Blockchain and Cryptocurrency 2018 Predictions – Part II

FinTech, Investing, News | December 27, 2017 By:

Block Tribune continues today with its survey of industry leaders predicting what might happen in the coming year. We will run several each day through the New Year, offering insight from the people on the front lines of creating this bold new world.

The year 2017 has been a wild time for blockchain and cryptocurrency – more than $3 billion was raised via initial coin offerings and traditional investments, countless new companies were started, and cryptocurrency prices soared.

Now 2018 beckons, offering further innovations, government actions, traditional players getting more heavily involved, and (hopefully) continuing price increases for cryptocurrency.

Our experts predict:

Matt Smith, Senior Software Engineer, Gem: 2017 was the year of the token; the year of the ICO. We saw an incredible influx of capital into the space, distributed almost indiscriminately among blockchain-powered currencies and applications. Although 2017 was earlier heralded as the year of the pilot, we saw very few applications launch with anything resembling real-world data. Instead we saw a meteoric increase in speculation across the board. So what’s coming in 2018?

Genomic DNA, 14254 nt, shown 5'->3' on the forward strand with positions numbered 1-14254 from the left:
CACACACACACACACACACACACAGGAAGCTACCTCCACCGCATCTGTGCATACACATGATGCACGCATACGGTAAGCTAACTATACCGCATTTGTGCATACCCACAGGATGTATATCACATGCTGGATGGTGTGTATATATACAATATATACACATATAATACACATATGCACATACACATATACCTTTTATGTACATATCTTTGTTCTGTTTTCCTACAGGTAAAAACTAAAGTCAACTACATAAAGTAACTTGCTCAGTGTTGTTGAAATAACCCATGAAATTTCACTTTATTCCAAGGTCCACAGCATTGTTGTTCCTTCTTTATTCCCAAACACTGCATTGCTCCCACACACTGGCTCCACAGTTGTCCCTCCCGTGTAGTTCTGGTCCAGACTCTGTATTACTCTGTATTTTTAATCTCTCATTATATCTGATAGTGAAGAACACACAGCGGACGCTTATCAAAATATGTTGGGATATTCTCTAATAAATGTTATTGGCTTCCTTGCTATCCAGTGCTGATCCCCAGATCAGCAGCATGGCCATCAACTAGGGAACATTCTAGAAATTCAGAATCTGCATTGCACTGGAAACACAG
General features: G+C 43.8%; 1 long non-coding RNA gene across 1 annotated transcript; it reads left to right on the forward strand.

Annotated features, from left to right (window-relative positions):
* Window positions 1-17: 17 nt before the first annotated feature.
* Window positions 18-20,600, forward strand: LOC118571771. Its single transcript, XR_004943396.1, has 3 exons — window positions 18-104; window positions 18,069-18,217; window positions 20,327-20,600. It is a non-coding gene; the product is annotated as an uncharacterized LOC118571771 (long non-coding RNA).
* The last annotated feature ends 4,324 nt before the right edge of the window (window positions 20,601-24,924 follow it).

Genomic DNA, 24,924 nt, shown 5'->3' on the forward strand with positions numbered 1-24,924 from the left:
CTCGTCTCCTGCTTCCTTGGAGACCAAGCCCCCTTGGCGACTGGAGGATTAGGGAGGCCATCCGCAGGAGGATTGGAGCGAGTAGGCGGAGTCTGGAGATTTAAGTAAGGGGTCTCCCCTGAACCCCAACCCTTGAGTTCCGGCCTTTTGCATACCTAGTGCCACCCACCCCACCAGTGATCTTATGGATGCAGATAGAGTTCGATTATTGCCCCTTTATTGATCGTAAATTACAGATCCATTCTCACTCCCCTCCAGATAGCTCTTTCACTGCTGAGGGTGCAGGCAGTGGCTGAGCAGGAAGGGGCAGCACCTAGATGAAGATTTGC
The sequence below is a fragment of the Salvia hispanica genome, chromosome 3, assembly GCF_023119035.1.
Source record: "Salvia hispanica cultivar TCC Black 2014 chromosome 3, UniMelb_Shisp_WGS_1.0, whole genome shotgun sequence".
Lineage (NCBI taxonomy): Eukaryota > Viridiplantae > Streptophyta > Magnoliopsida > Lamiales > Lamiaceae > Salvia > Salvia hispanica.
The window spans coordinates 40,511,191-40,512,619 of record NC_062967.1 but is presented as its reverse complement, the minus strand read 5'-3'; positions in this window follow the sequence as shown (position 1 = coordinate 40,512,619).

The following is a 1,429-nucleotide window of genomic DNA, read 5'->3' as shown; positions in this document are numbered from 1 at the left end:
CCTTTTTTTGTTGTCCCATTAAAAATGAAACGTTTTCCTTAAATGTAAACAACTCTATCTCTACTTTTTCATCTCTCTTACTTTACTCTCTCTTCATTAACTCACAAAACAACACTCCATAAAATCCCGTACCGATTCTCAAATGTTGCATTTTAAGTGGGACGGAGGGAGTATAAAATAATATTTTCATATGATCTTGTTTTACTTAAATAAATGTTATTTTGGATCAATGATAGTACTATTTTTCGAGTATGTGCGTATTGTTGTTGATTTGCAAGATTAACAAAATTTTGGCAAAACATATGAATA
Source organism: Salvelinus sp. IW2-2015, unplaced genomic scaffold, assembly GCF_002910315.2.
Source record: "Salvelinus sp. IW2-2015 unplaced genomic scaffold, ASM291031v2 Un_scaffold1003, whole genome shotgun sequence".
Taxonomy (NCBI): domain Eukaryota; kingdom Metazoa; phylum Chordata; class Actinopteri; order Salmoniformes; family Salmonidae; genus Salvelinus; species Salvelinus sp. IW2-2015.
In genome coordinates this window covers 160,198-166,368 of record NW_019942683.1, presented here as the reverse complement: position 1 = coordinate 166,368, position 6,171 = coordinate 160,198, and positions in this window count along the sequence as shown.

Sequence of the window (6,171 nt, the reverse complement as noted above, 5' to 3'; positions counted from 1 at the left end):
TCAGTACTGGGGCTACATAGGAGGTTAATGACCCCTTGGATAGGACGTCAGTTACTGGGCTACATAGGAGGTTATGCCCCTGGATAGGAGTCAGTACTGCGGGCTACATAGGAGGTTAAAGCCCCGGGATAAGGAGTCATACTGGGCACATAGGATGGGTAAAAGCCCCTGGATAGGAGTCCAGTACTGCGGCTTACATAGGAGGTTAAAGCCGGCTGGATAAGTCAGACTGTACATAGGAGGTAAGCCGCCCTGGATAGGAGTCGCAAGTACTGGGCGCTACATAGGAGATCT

1) More money. Even in the face of volatile price swings typical to digital assets, awareness and sentiment are at all-time highs among professional and casual investors. Regardless of the behavior of individual assets, the market cap of digital assets as a class is very likely to increase.2) More forks. 2017 taught the market that forking existing blockchain networks can be very lucrative, even when the organizations leading the fork have clear conflicts of interest (Bitcoin Cash), highly questionable skillsets (Bitcoin Gold), and unabashedly “pre-mine” substantial amounts of money to themselves (Bitcoin Cash AND Bitcoin Gold). The market will have to learn to value these rapidly proliferating new assets.3) Production-ish Apps & dApps. Projects like Augur and SALT Lending are quickly approaching the point where they will support actual usage by real users. We’ve been promised meaningful utility for years and in 2018 we’ll see a few projects fulfill (or fail to fulfill) their promise. This will be the first opportunity for projects bootstrapped by ICOs to demonstrate their value and should offer investors and creators alike concrete metrics for how to value new and existing assets. 4) Regulation and refined ICOs. The SEC and CFTC have begun issuing clearer guidance on how they will police digital assets; so far the message has been that they see potential for bolstering innovation through token-based funding, but that they will brook no nonsense when it comes to passing off securities as anything but that. We’ll see the ICOs that launch next year converge on a set of expectations and practices, which will often include restrictions on which and how many investors may participate in a sale and how tokens are transferred after a sale. Very possibly, we’ll see a new class of compliant digital asset exchange emerge that will accept the responsibility of due diligence when allowing traders access to tokenized securities. 5) Taxes. Finally, everyone already in the space will grumble bitterly about taxes.